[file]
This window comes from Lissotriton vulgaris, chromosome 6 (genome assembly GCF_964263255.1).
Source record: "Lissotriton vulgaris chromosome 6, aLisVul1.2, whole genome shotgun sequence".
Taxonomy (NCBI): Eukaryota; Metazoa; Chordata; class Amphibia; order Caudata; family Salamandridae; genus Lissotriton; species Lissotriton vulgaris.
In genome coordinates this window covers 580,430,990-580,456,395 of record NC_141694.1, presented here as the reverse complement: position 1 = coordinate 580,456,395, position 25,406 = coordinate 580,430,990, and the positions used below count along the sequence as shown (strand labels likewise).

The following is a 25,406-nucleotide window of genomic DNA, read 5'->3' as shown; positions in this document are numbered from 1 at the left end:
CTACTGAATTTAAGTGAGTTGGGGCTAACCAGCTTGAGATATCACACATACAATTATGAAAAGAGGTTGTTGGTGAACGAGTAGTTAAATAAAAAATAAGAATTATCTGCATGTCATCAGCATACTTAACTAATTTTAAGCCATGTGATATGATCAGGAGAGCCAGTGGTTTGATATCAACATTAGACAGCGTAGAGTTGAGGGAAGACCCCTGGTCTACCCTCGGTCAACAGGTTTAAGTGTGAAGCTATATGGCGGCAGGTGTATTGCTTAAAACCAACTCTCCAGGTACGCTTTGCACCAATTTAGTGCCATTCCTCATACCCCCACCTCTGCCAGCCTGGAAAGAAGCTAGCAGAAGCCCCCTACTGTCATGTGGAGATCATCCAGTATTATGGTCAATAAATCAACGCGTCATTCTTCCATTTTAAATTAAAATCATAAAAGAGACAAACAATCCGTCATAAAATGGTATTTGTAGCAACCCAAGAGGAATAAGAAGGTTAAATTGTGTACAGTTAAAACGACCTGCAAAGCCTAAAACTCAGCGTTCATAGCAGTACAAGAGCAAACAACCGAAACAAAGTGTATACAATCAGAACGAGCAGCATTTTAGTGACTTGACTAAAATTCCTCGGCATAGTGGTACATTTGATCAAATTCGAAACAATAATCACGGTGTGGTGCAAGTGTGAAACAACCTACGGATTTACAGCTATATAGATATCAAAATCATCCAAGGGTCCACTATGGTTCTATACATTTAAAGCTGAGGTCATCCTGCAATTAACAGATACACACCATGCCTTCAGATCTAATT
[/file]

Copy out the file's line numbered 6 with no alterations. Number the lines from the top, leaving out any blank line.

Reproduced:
CTACTGAATTTAAGTGAGTTGGGGCTAACCAGCTTGAGATATCACACATACAATTATGAAAAGAGGTTGTTGGTGAACGAGTAGTTAAATAAAAAATAAGAATTATCTGCATGTCATCAGCATACTTAACTAATTTTAAGCCATGTGATATGATCAGGAGAGCCAGTGGTTTGATATCAACATTAGACAGCGTAGAGTTGAGGGAAGACCCCTGGTCTACCCTCGGTCAACAGGTTTAAGTGTGAAGCTATATGGCGGCAGGTGTATTGCTTAAAACCAACTCTCCAGGTACGCTTTGCACCAATTTAGTGCCATTCCTCATACCCCCACCTCTGCCAGCCTGGAAAGAAGCTAGCAGAAGCCCCCTACTGTCATGTGGAGATCATCCAGTATTATGGTCAATAAATCAACGCGTCATTCTTCCATTTTAAATTAAAATCATAAAAGAGACAAACAATCCGTCATAAAATGGTATTTGTAGCAACCCAAGAGGAATAAGAAGGTTAAATTGTGTACAGTTAAAACGACCTGCAAAGCCTAAAACTCAGCGTTCATAGCAGTACAAGAGCAAACAACCGAAACAAAGTGTATACAATCAGAACGAGCAGCATTTTAGTGACTTGACTAAAATTCCTCGGCATAGTGGTACATTTGATCAAATTCGAAACAATAATCACGGTGTGGTGCAAGTGTGAAACAACCTACGGATTTACAGCTATATAGATATCAAAATCATCCAAGGGTCCACTATGGTTCTATACATTTAAAGCTGAGGTCATCCTGCAATTAACAGATACACACCATGCCTTCAGATCTAATT